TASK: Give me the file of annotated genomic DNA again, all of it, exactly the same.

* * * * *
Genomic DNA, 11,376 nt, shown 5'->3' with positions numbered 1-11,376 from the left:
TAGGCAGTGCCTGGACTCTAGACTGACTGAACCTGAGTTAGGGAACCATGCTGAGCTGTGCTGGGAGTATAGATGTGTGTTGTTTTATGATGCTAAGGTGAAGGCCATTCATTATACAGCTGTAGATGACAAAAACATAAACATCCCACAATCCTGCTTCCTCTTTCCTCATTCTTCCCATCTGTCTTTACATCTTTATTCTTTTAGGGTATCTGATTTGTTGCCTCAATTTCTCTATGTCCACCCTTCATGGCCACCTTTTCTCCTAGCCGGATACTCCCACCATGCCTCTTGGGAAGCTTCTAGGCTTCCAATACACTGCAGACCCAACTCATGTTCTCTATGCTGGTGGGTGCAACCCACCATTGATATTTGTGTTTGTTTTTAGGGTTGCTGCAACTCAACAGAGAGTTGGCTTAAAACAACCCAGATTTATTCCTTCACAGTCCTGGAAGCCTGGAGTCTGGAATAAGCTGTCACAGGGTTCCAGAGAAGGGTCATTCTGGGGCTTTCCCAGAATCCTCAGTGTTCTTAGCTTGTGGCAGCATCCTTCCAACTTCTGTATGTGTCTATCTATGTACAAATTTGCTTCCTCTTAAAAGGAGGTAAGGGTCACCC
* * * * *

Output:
Genomic DNA, 11,376 nt, shown 5'->3' with positions numbered 1-11,376 from the left:
TAGGCAGTGCCTGGACTCTAGACTGACTGAACCTGAGTTAGGGAACCATGCTGAGCTGTGCTGGGAGTATAGATGTGTGTTGTTTTATGATGCTAAGGTGAAGGCCATTCATTATACAGCTGTAGATGACAAAAACATAAACATCCCACAATCCTGCTTCCTCTTTCCTCATTCTTCCCATCTGTCTTTACATCTTTATTCTTTTAGGGTATCTGATTTGTTGCCTCAATTTCTCTATGTCCACCCTTCATGGCCACCTTTTCTCCTAGCCGGATACTCCCACCATGCCTCTTGGGAAGCTTCTAGGCTTCCAATACACTGCAGACCCAACTCATGTTCTCTATGCTGGTGGGTGCAACCCACCATTGATATTTGTGTTTGTTTTTAGGGTTGCTGCAACTCAACAGAGAGTTGGCTTAAAACAACCCAGATTTATTCCTTCACAGTCCTGGAAGCCTGGAGTCTGGAATAAGCTGTCACAGGGTTCCAGAGAAGGGTCATTCTGGGGCTTTCCCAGAATCCTCAGTGTTCTTAGCTTGTGGCAGCATCCTTCCAACTTCTGTATGTGTCTATCTATGTACAAATTTGCTTCCTCTTAAAAGGAGGTAAGGGTCACCC